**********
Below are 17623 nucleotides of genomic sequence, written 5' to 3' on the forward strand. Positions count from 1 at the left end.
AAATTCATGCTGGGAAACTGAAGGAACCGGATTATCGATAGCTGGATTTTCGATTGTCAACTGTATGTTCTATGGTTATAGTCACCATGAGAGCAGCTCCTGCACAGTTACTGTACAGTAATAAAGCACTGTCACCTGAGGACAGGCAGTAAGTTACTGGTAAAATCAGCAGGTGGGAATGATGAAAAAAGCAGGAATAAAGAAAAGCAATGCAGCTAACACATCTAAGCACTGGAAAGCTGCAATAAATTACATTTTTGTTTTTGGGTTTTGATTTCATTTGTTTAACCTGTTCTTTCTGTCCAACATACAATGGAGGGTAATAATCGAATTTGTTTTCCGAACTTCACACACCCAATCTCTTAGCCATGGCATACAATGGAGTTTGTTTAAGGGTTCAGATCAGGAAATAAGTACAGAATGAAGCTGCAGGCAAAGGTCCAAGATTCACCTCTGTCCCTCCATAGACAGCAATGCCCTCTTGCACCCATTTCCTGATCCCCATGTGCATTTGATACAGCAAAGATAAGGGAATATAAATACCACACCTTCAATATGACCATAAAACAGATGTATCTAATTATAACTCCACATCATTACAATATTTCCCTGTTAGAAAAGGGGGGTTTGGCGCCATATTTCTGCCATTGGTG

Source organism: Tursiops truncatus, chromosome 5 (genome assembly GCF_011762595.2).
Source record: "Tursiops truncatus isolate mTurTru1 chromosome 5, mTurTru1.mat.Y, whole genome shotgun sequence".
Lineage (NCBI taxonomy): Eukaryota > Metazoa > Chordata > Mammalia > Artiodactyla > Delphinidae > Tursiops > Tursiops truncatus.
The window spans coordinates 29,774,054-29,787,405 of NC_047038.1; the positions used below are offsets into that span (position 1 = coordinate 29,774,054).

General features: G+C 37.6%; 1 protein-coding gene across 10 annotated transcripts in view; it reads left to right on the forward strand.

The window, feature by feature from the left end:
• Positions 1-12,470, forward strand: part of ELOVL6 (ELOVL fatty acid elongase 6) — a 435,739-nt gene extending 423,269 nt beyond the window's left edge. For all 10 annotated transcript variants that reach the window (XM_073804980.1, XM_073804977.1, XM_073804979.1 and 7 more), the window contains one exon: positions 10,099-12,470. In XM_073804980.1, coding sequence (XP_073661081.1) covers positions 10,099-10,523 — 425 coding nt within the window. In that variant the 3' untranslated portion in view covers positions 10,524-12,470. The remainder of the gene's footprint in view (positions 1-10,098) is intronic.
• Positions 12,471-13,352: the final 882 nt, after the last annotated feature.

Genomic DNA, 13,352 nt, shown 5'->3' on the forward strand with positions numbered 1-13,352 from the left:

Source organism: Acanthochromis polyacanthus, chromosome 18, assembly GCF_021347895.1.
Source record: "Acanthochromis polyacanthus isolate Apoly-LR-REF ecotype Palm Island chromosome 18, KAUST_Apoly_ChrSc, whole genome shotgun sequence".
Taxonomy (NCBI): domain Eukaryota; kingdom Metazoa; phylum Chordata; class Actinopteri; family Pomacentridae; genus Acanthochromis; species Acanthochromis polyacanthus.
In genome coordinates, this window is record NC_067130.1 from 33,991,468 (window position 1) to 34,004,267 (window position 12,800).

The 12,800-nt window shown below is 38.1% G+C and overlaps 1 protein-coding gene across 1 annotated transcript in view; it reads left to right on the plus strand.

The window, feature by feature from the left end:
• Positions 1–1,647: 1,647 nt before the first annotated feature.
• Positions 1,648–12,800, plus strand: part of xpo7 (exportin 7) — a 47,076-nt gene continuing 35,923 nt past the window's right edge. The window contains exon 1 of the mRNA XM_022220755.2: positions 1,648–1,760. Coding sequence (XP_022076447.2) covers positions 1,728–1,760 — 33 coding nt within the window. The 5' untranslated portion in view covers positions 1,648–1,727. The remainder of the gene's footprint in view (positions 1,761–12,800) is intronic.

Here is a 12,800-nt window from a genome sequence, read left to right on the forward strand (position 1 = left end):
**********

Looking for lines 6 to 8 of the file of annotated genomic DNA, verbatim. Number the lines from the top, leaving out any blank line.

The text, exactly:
The window spans coordinates 29,774,054-29,787,405 of NC_047038.1; the positions used below are offsets into that span (position 1 = coordinate 29,774,054).

General features: G+C 37.6%; 1 protein-coding gene across 10 annotated transcripts in view; it reads left to right on the forward strand.

The window, feature by feature from the left end: